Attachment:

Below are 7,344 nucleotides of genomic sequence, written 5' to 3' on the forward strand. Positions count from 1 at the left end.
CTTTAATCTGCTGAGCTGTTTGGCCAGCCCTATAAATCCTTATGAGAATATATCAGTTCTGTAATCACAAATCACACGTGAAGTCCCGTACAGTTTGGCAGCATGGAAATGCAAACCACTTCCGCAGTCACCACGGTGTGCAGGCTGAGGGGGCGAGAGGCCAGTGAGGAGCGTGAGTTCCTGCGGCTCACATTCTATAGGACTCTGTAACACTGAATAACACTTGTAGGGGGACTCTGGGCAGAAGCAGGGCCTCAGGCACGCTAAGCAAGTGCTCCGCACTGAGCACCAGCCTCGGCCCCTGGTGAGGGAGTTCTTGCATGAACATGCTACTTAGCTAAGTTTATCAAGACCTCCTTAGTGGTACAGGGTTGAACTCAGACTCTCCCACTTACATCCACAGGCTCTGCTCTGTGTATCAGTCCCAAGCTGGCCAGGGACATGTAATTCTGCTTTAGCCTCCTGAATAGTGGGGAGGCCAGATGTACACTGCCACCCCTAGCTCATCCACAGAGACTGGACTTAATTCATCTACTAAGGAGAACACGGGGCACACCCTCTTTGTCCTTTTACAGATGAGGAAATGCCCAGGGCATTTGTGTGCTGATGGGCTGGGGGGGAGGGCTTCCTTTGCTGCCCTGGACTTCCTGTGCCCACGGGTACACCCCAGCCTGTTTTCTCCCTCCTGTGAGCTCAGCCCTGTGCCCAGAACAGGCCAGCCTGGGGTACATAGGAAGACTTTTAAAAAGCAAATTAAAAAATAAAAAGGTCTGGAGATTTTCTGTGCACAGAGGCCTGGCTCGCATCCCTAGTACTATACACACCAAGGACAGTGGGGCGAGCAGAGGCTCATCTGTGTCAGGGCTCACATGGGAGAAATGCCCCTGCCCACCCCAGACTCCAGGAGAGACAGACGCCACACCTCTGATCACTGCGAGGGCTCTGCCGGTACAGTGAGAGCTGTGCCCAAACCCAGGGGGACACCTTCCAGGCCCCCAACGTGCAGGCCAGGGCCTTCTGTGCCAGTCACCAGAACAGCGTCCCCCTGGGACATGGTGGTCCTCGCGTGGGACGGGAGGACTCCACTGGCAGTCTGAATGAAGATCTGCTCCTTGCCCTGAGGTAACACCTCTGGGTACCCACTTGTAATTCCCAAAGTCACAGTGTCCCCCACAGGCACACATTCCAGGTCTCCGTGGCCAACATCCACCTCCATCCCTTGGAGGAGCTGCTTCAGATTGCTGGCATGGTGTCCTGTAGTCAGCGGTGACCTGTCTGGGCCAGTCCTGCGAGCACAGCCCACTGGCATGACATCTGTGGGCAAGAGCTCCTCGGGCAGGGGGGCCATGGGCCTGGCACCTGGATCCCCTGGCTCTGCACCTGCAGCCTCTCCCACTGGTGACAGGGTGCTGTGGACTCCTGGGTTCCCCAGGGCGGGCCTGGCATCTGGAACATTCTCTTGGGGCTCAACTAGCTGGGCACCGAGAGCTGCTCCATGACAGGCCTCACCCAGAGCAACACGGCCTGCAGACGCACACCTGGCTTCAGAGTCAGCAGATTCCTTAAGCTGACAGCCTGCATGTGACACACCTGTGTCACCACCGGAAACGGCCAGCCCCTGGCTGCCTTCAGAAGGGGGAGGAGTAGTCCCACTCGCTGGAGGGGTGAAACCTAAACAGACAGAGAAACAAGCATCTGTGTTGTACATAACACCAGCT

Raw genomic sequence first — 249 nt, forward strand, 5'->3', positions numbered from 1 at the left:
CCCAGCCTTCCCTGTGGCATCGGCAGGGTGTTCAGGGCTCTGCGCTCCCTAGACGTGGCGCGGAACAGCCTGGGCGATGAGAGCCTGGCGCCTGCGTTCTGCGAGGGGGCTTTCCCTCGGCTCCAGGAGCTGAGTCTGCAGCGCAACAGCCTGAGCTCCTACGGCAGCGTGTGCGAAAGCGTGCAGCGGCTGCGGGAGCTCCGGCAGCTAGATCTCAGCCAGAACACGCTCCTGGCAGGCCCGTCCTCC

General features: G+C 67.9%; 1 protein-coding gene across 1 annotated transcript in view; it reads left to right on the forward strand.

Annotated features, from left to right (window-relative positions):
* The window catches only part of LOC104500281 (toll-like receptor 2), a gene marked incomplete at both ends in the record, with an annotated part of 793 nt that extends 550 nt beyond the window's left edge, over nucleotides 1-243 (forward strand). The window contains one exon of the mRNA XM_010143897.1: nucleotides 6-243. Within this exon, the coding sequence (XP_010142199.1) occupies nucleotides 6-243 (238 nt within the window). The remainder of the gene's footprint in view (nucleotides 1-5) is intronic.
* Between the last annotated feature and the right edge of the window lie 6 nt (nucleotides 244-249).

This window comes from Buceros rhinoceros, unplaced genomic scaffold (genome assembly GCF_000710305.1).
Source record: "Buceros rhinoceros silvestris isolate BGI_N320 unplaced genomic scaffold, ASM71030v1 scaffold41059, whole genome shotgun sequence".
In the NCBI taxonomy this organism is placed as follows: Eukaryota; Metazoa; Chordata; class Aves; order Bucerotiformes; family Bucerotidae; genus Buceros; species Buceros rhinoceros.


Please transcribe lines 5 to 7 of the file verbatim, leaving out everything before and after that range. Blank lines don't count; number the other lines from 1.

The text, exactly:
General features: G+C 67.9%; 1 protein-coding gene across 1 annotated transcript in view; it reads left to right on the forward strand.

Annotated features, from left to right (window-relative positions):
* The window catches only part of LOC104500281 (toll-like receptor 2), a gene marked incomplete at both ends in the record, with an annotated part of 793 nt that extends 550 nt beyond the window's left edge, over nucleotides 1-243 (forward strand). The window contains one exon of the mRNA XM_010143897.1: nucleotides 6-243. Within this exon, the coding sequence (XP_010142199.1) occupies nucleotides 6-243 (238 nt within the window). The remainder of the gene's footprint in view (nucleotides 1-5) is intronic.